Gypsy moth caterpillars appear to be dying from a virus that has spread, showing a potential end to the infestation this year.
The virus, nucleopolyhedrosis, or NVP, is usually the reason for a collapse in the population when it occurs.
Matt Gallo, terrestrial invasive species outreach coordinator with Finger Lakes PRISM, explained that the virus only spreads from close contact, so the only way for it to spread is when populations are this large.
He is hopeful that this could bring the population down in size, and according to a report from the Michigan State University, the caterpillars liquefy and disintegrate rapidly, letting off a foul odor if handled.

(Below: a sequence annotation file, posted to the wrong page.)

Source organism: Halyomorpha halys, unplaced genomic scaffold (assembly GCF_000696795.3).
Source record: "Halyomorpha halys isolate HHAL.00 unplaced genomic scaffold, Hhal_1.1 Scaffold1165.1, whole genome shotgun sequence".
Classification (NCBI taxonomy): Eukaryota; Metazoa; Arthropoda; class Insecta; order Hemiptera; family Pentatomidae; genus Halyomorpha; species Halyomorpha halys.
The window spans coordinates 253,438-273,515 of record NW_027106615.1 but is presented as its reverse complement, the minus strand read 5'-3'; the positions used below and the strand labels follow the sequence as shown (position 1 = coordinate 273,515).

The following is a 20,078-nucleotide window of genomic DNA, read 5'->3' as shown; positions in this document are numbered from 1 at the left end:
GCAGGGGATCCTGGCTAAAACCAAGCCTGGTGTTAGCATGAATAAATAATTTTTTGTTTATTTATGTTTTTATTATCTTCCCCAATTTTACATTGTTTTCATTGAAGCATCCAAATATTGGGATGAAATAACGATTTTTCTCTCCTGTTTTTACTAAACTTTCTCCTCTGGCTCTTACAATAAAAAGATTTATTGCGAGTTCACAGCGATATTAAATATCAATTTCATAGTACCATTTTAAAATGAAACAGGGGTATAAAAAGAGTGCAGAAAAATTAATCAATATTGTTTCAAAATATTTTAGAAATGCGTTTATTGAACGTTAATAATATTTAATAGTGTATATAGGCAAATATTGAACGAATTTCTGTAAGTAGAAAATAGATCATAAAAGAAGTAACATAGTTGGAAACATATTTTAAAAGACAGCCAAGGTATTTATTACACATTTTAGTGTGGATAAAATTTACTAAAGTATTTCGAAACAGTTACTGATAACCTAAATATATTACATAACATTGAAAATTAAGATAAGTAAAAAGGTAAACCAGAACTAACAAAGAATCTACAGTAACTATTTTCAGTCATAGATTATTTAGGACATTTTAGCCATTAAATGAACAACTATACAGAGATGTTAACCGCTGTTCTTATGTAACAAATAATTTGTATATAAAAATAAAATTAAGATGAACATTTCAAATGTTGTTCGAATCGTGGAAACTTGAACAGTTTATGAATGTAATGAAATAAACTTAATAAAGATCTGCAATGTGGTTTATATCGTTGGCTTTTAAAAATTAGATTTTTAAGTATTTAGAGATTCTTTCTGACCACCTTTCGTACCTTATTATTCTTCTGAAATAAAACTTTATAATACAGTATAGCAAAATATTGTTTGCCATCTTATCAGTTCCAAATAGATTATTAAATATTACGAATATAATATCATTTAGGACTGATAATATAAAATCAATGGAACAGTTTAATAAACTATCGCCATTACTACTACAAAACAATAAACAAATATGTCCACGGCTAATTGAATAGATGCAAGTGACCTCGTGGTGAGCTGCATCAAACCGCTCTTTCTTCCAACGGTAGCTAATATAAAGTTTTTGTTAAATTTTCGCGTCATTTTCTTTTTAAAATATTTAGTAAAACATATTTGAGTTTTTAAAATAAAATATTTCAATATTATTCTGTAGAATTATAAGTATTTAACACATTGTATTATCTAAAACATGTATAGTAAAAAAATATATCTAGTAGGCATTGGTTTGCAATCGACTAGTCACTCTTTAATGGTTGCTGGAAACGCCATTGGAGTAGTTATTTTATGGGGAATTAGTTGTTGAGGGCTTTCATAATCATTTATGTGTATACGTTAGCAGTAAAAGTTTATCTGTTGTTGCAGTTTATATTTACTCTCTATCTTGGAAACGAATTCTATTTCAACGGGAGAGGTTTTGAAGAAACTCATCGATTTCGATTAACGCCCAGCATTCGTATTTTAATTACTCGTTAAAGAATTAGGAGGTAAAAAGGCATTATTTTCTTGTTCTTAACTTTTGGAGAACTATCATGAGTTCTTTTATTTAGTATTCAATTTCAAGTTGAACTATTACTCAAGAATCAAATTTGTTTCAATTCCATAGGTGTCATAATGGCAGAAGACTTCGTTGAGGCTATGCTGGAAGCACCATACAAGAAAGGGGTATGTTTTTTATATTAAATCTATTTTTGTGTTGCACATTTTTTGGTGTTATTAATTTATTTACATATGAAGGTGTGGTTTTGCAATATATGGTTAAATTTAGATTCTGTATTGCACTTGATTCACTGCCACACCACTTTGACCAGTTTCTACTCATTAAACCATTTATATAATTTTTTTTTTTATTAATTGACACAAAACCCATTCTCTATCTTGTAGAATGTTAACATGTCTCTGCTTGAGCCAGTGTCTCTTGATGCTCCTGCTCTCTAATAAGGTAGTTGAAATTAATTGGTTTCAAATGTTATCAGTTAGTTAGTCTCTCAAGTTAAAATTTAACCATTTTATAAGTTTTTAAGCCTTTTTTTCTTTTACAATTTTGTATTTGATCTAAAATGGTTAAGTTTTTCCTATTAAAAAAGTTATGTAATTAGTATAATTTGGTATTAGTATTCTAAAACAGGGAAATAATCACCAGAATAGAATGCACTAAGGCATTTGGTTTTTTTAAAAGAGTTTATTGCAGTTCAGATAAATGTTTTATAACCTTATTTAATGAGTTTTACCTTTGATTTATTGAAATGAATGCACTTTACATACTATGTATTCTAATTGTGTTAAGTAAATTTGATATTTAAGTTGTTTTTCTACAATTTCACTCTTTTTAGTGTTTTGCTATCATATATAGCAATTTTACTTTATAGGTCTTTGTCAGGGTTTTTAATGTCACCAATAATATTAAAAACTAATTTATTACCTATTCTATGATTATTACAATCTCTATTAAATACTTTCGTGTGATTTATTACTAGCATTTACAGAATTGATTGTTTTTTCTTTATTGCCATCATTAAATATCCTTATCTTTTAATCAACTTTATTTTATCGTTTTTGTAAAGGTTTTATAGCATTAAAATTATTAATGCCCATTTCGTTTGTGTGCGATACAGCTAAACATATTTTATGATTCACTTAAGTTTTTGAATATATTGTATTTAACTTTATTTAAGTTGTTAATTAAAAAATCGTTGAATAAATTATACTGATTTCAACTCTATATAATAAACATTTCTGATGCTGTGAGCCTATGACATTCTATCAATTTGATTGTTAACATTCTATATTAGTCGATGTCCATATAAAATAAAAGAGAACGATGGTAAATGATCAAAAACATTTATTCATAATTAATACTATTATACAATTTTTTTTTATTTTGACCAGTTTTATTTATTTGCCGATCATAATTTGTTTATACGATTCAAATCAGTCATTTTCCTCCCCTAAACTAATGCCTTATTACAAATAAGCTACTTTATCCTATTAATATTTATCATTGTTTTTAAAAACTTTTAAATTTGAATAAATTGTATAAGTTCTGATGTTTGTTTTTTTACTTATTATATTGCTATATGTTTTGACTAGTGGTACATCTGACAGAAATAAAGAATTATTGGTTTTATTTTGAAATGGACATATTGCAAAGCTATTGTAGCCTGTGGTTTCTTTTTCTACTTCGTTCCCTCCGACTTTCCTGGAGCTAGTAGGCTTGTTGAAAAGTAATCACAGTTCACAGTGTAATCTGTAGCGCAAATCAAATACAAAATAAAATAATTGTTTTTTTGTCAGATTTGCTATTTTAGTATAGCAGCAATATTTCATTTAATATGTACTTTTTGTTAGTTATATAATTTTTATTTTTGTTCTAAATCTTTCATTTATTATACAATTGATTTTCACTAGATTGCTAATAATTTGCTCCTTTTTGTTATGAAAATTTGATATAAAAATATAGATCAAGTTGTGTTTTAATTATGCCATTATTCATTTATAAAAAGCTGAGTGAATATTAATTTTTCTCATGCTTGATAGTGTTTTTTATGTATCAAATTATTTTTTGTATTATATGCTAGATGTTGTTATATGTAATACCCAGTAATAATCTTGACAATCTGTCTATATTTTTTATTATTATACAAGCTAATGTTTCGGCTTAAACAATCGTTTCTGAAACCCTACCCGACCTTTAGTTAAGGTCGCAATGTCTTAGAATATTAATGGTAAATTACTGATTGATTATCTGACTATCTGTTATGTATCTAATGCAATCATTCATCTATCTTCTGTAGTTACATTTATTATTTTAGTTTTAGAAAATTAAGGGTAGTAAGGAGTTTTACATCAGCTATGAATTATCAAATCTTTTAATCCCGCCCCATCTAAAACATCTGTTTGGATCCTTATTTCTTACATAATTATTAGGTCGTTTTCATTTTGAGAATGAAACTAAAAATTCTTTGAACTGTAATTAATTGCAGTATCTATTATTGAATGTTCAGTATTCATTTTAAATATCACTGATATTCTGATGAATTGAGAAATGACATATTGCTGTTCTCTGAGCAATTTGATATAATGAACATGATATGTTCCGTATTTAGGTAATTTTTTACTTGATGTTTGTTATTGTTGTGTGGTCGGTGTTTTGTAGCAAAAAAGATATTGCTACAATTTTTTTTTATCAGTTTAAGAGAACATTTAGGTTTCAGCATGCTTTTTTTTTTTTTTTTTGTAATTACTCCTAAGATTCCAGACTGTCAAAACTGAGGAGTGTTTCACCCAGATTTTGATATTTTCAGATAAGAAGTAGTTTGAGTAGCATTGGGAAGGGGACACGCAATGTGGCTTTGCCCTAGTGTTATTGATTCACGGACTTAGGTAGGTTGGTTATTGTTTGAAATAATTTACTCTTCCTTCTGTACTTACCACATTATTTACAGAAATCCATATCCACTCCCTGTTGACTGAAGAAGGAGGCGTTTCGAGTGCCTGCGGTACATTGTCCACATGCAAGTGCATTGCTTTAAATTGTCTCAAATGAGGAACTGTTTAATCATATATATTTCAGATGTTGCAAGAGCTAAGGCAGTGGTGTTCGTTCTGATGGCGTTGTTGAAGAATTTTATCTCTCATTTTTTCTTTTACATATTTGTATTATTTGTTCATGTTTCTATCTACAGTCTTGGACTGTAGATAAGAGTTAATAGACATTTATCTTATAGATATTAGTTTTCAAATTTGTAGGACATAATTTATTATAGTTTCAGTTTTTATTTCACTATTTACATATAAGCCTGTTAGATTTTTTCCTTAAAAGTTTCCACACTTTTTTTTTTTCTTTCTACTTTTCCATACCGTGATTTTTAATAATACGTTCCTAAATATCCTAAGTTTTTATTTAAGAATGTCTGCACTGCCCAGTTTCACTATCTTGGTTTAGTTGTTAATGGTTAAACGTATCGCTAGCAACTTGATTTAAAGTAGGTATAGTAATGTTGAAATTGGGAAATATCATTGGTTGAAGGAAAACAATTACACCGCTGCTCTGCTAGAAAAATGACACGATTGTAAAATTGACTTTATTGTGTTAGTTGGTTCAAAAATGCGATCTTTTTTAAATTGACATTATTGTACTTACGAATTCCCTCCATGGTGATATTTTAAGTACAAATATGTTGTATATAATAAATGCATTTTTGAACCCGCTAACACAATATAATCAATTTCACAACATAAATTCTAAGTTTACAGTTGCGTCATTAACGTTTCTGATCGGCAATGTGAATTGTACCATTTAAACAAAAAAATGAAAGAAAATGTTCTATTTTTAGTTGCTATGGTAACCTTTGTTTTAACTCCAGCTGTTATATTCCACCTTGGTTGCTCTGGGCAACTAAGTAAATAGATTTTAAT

Laura Bailey, natural resources educator at Cornell Cooperative Extension of Yates County and Northwest regional director of the Master Forest Owner Program, says that in her area she has seen little mortality due to NVP.
Gallo is hopeful that it’s moving through the population, but unsure of whether it will end the issue for next year.
Another way people have been handling the issue is by paying to have their properties sprayed with the insecticide Bacillus thuringiensis kurstaki, or Btk, which is only dangerous to the caterpillars.
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